What is it?
• In dogs in cats, the anal sacs at small pouches that are located under the skin near the anus
• The anal glands secrete a thick, oily, strong-smelling liquid used in wild cats and dogs to mark territory
• Anal sacs are typically drained during defecation, or can be emptied voluntarily (although usually this only occurs when the animal is frightened)
• Animals with allergies are more prone to this issue
What causes it?
• Because this use is significantly reduced in domestic animals, often these sacs can become blocked, impacted, or infected
• Although normal emptying of this liquid occurs with defecation, sometimes secretion within the impacted sacs will thicken and the sacs will become swollen and distended
• The secreted material within the anal sacs is an ideal medium for bacterial growth, allowing abcesses to form
• Scooting or dragging of the behind is a common clinical sign in both cats and dogs, as they are trying to relieve the irritation
• Other symptoms may include licking, foul odor, fever, lethargy, depression, and lack of appetite
What tests are needed?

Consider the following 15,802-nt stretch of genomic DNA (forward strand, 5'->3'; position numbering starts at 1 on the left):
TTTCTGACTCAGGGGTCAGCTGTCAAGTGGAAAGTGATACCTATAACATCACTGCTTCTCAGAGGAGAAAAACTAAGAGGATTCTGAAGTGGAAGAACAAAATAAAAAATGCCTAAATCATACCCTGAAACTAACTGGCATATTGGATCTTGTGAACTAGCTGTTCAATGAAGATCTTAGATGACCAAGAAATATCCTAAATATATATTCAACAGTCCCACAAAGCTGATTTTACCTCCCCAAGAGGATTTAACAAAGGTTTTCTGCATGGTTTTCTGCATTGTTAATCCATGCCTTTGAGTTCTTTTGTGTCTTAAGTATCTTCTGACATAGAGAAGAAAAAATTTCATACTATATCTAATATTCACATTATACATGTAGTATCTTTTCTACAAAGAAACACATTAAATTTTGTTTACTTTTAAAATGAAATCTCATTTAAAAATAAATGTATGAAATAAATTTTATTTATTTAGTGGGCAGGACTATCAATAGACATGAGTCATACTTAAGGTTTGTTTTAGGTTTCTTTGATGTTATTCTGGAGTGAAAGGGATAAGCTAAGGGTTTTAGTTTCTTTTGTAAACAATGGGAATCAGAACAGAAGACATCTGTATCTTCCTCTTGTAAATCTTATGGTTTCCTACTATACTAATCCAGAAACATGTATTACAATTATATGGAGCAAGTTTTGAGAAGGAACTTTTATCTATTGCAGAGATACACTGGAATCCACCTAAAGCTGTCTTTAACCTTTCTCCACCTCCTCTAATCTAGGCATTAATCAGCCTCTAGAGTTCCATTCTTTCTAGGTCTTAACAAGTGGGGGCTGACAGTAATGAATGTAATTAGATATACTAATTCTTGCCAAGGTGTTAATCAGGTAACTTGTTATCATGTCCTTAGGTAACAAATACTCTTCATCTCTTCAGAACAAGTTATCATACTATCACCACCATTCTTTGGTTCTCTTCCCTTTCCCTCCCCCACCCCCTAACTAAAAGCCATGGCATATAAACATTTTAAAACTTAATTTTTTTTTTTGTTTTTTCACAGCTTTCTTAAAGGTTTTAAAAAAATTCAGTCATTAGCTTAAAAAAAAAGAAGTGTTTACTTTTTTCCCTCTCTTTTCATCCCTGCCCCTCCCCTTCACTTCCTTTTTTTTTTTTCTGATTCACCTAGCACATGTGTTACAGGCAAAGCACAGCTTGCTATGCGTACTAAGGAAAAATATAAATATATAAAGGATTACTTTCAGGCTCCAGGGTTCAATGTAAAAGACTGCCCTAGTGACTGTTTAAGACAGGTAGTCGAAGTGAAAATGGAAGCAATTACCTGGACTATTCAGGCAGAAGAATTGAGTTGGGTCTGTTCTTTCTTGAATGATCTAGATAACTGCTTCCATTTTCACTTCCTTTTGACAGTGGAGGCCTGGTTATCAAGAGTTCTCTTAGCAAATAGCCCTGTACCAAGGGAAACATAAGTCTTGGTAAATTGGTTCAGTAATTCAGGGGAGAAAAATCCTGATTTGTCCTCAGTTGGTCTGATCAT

• A rectal examination may be done to determine the fullness of the sacs, and to look for masses that could be tumors or hernias
• If the anal sacs are infected, a bacterial culture may be performed
• X-rays should be done before removal of any masses
How is it treated?
• Very often uncomplicated impaction can be treated by simply expressing the sacs manually
• If the sacs are infected, however, the animal must use antibiotics in addition to anal expression
• In more severe cases, surgery may be required to drain the sacs and remove any abscesses or tumors
What follow up care is needed?
• Typically, most impaction cases are resolved with therapy and do not require follow-up exams
• Animals with infections may be re-assessed after 1 week of antibiotic therapy
• It is important to make sure your animal has enough fiber in their diet and plenty of opportunities to defecate